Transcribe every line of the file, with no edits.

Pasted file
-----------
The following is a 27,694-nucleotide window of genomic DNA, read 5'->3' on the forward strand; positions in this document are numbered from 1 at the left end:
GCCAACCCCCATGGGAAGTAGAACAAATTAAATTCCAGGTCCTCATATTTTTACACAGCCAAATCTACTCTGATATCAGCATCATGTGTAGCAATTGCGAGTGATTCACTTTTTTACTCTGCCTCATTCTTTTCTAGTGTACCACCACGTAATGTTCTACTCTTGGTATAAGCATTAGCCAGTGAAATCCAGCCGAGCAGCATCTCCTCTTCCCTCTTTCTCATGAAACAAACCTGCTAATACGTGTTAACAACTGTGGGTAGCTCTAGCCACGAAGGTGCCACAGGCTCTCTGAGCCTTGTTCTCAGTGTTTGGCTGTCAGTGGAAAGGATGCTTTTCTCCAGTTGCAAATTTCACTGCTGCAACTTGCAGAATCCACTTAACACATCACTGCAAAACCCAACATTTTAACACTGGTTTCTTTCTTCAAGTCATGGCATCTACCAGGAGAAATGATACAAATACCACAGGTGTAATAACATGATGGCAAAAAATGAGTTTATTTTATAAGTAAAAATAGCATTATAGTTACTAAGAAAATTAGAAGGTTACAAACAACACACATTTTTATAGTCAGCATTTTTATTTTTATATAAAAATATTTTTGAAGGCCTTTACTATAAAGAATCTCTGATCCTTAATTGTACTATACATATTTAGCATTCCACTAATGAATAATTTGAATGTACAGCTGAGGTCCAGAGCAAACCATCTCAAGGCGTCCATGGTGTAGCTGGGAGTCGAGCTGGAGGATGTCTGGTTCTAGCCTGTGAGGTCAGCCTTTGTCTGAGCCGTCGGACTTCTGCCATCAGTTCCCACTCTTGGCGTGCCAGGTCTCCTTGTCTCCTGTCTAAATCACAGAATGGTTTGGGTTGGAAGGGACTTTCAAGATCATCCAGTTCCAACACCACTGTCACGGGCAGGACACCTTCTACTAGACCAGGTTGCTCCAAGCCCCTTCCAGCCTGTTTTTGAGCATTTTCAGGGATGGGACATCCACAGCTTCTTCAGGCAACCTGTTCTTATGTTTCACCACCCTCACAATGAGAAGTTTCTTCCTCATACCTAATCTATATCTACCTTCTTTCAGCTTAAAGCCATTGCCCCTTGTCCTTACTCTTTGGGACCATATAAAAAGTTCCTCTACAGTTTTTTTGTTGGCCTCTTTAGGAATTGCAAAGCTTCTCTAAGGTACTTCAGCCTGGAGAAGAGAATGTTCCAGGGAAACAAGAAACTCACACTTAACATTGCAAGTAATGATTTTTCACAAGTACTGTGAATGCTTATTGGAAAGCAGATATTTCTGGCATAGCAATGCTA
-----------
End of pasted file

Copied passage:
The following is a 27,694-nucleotide window of genomic DNA, read 5'->3' on the forward strand; positions in this document are numbered from 1 at the left end:
GCCAACCCCCATGGGAAGTAGAACAAATTAAATTCCAGGTCCTCATATTTTTACACAGCCAAATCTACTCTGATATCAGCATCATGTGTAGCAATTGCGAGTGATTCACTTTTTTACTCTGCCTCATTCTTTTCTAGTGTACCACCACGTAATGTTCTACTCTTGGTATAAGCATTAGCCAGTGAAATCCAGCCGAGCAGCATCTCCTCTTCCCTCTTTCTCATGAAACAAACCTGCTAATACGTGTTAACAACTGTGGGTAGCTCTAGCCACGAAGGTGCCACAGGCTCTCTGAGCCTTGTTCTCAGTGTTTGGCTGTCAGTGGAAAGGATGCTTTTCTCCAGTTGCAAATTTCACTGCTGCAACTTGCAGAATCCACTTAACACATCACTGCAAAACCCAACATTTTAACACTGGTTTCTTTCTTCAAGTCATGGCATCTACCAGGAGAAATGATACAAATACCACAGGTGTAATAACATGATGGCAAAAAATGAGTTTATTTTATAAGTAAAAATAGCATTATAGTTACTAAGAAAATTAGAAGGTTACAAACAACACACATTTTTATAGTCAGCATTTTTATTTTTATATAAAAATATTTTTGAAGGCCTTTACTATAAAGAATCTCTGATCCTTAATTGTACTATACATATTTAGCATTCCACTAATGAATAATTTGAATGTACAGCTGAGGTCCAGAGCAAACCATCTCAAGGCGTCCATGGTGTAGCTGGGAGTCGAGCTGGAGGATGTCTGGTTCTAGCCTGTGAGGTCAGCCTTTGTCTGAGCCGTCGGACTTCTGCCATCAGTTCCCACTCTTGGCGTGCCAGGTCTCCTTGTCTCCTGTCTAAATCACAGAATGGTTTGGGTTGGAAGGGACTTTCAAGATCATCCAGTTCCAACACCACTGTCACGGGCAGGACACCTTCTACTAGACCAGGTTGCTCCAAGCCCCTTCCAGCCTGTTTTTGAGCATTTTCAGGGATGGGACATCCACAGCTTCTTCAGGCAACCTGTTCTTATGTTTCACCACCCTCACAATGAGAAGTTTCTTCCTCATACCTAATCTATATCTACCTTCTTTCAGCTTAAAGCCATTGCCCCTTGTCCTTACTCTTTGGGACCATATAAAAAGTTCCTCTACAGTTTTTTTGTTGGCCTCTTTAGGAATTGCAAAGCTTCTCTAAGGTACTTCAGCCTGGAGAAGAGAATGTTCCAGGGAAACAAGAAACTCACACTTAACATTGCAAGTAATGATTTTTCACAAGTACTGTGAATGCTTATTGGAAAGCAGATATTTCTGGCATAGCAATGCTA